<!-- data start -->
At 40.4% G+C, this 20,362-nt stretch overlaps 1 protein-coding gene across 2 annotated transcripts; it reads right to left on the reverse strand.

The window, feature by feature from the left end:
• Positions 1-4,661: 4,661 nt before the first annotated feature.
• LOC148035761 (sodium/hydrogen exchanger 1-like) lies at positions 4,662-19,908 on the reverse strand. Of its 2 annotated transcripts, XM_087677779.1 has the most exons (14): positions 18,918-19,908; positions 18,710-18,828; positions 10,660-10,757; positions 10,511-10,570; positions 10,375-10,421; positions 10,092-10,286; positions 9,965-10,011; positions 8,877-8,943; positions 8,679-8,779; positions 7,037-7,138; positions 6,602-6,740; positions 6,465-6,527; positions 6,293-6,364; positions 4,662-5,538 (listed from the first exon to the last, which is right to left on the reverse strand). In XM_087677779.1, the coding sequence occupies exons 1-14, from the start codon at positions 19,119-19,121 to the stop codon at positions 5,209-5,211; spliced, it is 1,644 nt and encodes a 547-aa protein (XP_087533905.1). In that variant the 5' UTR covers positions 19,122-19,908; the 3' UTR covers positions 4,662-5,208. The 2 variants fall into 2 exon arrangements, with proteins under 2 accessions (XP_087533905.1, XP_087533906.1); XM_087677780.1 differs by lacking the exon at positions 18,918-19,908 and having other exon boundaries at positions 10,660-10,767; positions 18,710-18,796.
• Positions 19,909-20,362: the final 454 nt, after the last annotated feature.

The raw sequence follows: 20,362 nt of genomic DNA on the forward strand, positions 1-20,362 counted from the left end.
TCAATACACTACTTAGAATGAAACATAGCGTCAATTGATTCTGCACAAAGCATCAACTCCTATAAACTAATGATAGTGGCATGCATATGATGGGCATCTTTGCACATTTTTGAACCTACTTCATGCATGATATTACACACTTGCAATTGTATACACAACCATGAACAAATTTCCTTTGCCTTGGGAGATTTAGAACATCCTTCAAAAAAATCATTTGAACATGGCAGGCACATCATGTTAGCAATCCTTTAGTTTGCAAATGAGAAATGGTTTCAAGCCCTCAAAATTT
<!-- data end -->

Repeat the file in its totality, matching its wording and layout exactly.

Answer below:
At 40.4% G+C, this 20,362-nt stretch overlaps 1 protein-coding gene across 2 annotated transcripts; it reads right to left on the reverse strand.

The window, feature by feature from the left end:
• Positions 1-4,661: 4,661 nt before the first annotated feature.
• LOC148035761 (sodium/hydrogen exchanger 1-like) lies at positions 4,662-19,908 on the reverse strand. Of its 2 annotated transcripts, XM_087677779.1 has the most exons (14): positions 18,918-19,908; positions 18,710-18,828; positions 10,660-10,757; positions 10,511-10,570; positions 10,375-10,421; positions 10,092-10,286; positions 9,965-10,011; positions 8,877-8,943; positions 8,679-8,779; positions 7,037-7,138; positions 6,602-6,740; positions 6,465-6,527; positions 6,293-6,364; positions 4,662-5,538 (listed from the first exon to the last, which is right to left on the reverse strand). In XM_087677779.1, the coding sequence occupies exons 1-14, from the start codon at positions 19,119-19,121 to the stop codon at positions 5,209-5,211; spliced, it is 1,644 nt and encodes a 547-aa protein (XP_087533905.1). In that variant the 5' UTR covers positions 19,122-19,908; the 3' UTR covers positions 4,662-5,208. The 2 variants fall into 2 exon arrangements, with proteins under 2 accessions (XP_087533905.1, XP_087533906.1); XM_087677780.1 differs by lacking the exon at positions 18,918-19,908 and having other exon boundaries at positions 10,660-10,767; positions 18,710-18,796.
• Positions 19,909-20,362: the final 454 nt, after the last annotated feature.

The raw sequence follows: 20,362 nt of genomic DNA on the forward strand, positions 1-20,362 counted from the left end.
TCAATACACTACTTAGAATGAAACATAGCGTCAATTGATTCTGCACAAAGCATCAACTCCTATAAACTAATGATAGTGGCATGCATATGATGGGCATCTTTGCACATTTTTGAACCTACTTCATGCATGATATTACACACTTGCAATTGTATACACAACCATGAACAAATTTCCTTTGCCTTGGGAGATTTAGAACATCCTTCAAAAAAATCATTTGAACATGGCAGGCACATCATGTTAGCAATCCTTTAGTTTGCAAATGAGAAATGGTTTCAAGCCCTCAAAATTT